Visitors to the birthplace of America can soon climb aboard a life-size Revolutionary era privateer ship in the heart of the city's historic district, while staying firmly planted on land.
Builders working with the Museum of the American Revolution in Philadelphia are crafting half of a ship — which at 45 feet can still impress in scope and scale — to invite visitors to learn a lesser known story of the Revolution through the lesser known 14-year-old James Forten.
The ship will act as one of the museum's primary immersive exhibits, explore maritime involvement in the Revolution and highlight Forten, a free African-American boy who served on a privateer ship and later became a prominent abolitionist and wealthy Philadelphia businessman. The museum is set to open in April just two blocks from Independence Hall.
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R. Scott Stephenson, museum vice president of collections, exhibitions and programming, said Forten "represents a founding generation" that spans ethnicities, backgrounds and ages. [[238427591, C]]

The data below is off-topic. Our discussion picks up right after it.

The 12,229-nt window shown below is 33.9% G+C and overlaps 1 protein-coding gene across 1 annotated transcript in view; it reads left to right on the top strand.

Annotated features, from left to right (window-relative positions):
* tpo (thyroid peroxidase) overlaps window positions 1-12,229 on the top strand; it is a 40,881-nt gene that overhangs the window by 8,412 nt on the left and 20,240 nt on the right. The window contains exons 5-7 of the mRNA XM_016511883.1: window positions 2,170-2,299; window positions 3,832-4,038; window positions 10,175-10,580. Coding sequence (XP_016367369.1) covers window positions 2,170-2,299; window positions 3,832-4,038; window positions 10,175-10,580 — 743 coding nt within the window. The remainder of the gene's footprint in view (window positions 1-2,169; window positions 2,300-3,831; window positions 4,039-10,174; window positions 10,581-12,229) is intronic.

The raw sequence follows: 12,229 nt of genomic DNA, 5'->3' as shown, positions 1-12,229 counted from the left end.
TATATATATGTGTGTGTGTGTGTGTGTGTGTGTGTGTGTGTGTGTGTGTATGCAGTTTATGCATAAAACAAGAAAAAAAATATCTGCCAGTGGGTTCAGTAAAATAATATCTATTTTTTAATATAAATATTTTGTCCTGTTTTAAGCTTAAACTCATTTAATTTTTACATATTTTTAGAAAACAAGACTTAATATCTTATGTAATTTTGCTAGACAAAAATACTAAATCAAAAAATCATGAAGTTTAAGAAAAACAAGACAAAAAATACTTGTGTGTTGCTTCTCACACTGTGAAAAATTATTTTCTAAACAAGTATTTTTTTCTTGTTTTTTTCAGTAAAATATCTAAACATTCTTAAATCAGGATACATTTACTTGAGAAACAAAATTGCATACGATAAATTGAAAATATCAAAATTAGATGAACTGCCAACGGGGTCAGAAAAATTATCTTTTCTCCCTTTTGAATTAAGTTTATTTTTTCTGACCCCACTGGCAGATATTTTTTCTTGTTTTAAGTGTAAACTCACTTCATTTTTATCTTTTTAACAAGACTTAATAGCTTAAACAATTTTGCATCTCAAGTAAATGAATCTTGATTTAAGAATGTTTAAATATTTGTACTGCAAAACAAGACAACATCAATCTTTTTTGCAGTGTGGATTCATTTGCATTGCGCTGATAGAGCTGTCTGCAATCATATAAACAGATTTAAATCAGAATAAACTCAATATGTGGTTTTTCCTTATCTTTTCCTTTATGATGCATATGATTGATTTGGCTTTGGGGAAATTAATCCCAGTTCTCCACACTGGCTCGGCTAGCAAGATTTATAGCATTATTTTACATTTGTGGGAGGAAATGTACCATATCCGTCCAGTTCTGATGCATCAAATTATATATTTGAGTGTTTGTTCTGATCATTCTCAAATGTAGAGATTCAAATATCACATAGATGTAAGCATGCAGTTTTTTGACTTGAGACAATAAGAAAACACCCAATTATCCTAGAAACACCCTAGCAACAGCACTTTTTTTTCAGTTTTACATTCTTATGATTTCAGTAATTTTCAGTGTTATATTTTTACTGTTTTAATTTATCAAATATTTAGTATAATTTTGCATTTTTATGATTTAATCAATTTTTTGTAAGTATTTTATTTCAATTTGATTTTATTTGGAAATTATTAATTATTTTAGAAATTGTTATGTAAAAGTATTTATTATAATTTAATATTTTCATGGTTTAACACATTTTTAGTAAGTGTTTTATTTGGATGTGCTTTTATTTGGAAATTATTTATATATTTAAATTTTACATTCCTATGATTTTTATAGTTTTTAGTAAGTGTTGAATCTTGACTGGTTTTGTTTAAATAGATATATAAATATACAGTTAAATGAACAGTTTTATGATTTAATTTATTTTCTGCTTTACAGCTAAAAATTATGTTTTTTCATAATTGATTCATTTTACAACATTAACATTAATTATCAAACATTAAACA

Philadelphia's Penn's Landing was one of the major maritime ports during the Revolution, but Stephenson said "many don't know African-American men and white men fought side by side on ships, and that they were probably the most integrated places in the (war) effort."
So, to help the public learn more about the war effort and allow them to easily walk aboard a Revolutionary era boat, the museum asked for a ship that wouldn't float. Building such a ship was a bit counter-intuitive for experienced shipwright Mark Donahue.
"We're building a boat that won't float. It kind of messes around with our minds some of the time," said Donahue, director of the Workshop of the Water at the Independence Seaport Museum.
Donahue led some 20 people tasked with crafting the $175,000 replica in a nearly yearlong process. About one-thousand pieces will be transferred to the museum in August to reassemble the ship on site.
The exhibit will have an accessible ramp and builders will outfit the ship with lights to create the illusion of water and a speaker system to surround the exhibit with sounds of people working on a privateer ship.
Stephenson said the museum's exhibits will create a "connecting narrative" for historic pieces spread across Philadelphia and the nation, a narrative that is often lost, he said.
"Nowadays probably the most important single thing we can do is get people to believe any of this really happened," he said.
Stephenson said the ship exhibit centered on Forten's story and the museum's artifacts will explore "one of the great unfinished aspects of the American Revolution: making the promise of equality apply to all people."